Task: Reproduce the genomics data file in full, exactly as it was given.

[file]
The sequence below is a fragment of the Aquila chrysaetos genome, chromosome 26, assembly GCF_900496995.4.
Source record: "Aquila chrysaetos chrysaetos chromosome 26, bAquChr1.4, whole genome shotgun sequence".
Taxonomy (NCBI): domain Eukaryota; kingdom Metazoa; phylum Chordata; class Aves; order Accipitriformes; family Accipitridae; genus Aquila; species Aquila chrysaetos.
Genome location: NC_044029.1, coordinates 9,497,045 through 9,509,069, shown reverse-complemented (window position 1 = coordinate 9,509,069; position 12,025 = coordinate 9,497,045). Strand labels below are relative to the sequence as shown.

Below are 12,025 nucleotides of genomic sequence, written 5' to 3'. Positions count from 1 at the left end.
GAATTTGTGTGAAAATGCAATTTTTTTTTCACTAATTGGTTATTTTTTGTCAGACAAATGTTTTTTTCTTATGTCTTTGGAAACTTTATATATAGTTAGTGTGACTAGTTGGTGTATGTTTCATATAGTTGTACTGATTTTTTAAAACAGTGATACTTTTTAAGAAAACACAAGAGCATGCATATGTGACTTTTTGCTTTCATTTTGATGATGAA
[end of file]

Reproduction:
The sequence below is a fragment of the Aquila chrysaetos genome, chromosome 26, assembly GCF_900496995.4.
Source record: "Aquila chrysaetos chrysaetos chromosome 26, bAquChr1.4, whole genome shotgun sequence".
Taxonomy (NCBI): domain Eukaryota; kingdom Metazoa; phylum Chordata; class Aves; order Accipitriformes; family Accipitridae; genus Aquila; species Aquila chrysaetos.
Genome location: NC_044029.1, coordinates 9,497,045 through 9,509,069, shown reverse-complemented (window position 1 = coordinate 9,509,069; position 12,025 = coordinate 9,497,045). Strand labels below are relative to the sequence as shown.

Below are 12,025 nucleotides of genomic sequence, written 5' to 3'. Positions count from 1 at the left end.
GAATTTGTGTGAAAATGCAATTTTTTTTTCACTAATTGGTTATTTTTTGTCAGACAAATGTTTTTTTCTTATGTCTTTGGAAACTTTATATATAGTTAGTGTGACTAGTTGGTGTATGTTTCATATAGTTGTACTGATTTTTTAAAACAGTGATACTTTTTAAGAAAACACAAGAGCATGCATATGTGACTTTTTGCTTTCATTTTGATGATGAA